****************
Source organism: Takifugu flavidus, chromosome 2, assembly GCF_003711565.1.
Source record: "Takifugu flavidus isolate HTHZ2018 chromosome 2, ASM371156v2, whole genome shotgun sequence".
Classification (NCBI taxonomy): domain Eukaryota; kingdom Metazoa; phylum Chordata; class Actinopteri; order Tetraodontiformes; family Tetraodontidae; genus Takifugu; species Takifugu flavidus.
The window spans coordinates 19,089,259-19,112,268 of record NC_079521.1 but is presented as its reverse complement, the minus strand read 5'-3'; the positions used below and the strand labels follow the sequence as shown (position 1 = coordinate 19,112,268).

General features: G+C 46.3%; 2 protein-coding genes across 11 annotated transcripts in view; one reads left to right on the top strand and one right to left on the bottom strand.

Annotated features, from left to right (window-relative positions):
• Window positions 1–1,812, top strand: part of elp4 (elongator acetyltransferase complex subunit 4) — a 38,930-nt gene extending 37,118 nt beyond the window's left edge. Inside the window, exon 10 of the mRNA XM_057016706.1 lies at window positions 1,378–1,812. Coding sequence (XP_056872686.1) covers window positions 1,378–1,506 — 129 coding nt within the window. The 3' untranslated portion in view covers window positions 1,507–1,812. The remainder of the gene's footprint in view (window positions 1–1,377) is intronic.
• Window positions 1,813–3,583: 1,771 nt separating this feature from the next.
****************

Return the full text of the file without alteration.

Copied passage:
Source organism: Takifugu flavidus, chromosome 2, assembly GCF_003711565.1.
Source record: "Takifugu flavidus isolate HTHZ2018 chromosome 2, ASM371156v2, whole genome shotgun sequence".
Classification (NCBI taxonomy): domain Eukaryota; kingdom Metazoa; phylum Chordata; class Actinopteri; order Tetraodontiformes; family Tetraodontidae; genus Takifugu; species Takifugu flavidus.
The window spans coordinates 19,089,259-19,112,268 of record NC_079521.1 but is presented as its reverse complement, the minus strand read 5'-3'; the positions used below and the strand labels follow the sequence as shown (position 1 = coordinate 19,112,268).

General features: G+C 46.3%; 2 protein-coding genes across 11 annotated transcripts in view; one reads left to right on the top strand and one right to left on the bottom strand.

Annotated features, from left to right (window-relative positions):
• Window positions 1–1,812, top strand: part of elp4 (elongator acetyltransferase complex subunit 4) — a 38,930-nt gene extending 37,118 nt beyond the window's left edge. Inside the window, exon 10 of the mRNA XM_057016706.1 lies at window positions 1,378–1,812. Coding sequence (XP_056872686.1) covers window positions 1,378–1,506 — 129 coding nt within the window. The 3' untranslated portion in view covers window positions 1,507–1,812. The remainder of the gene's footprint in view (window positions 1–1,377) is intronic.
• Window positions 1,813–3,583: 1,771 nt separating this feature from the next.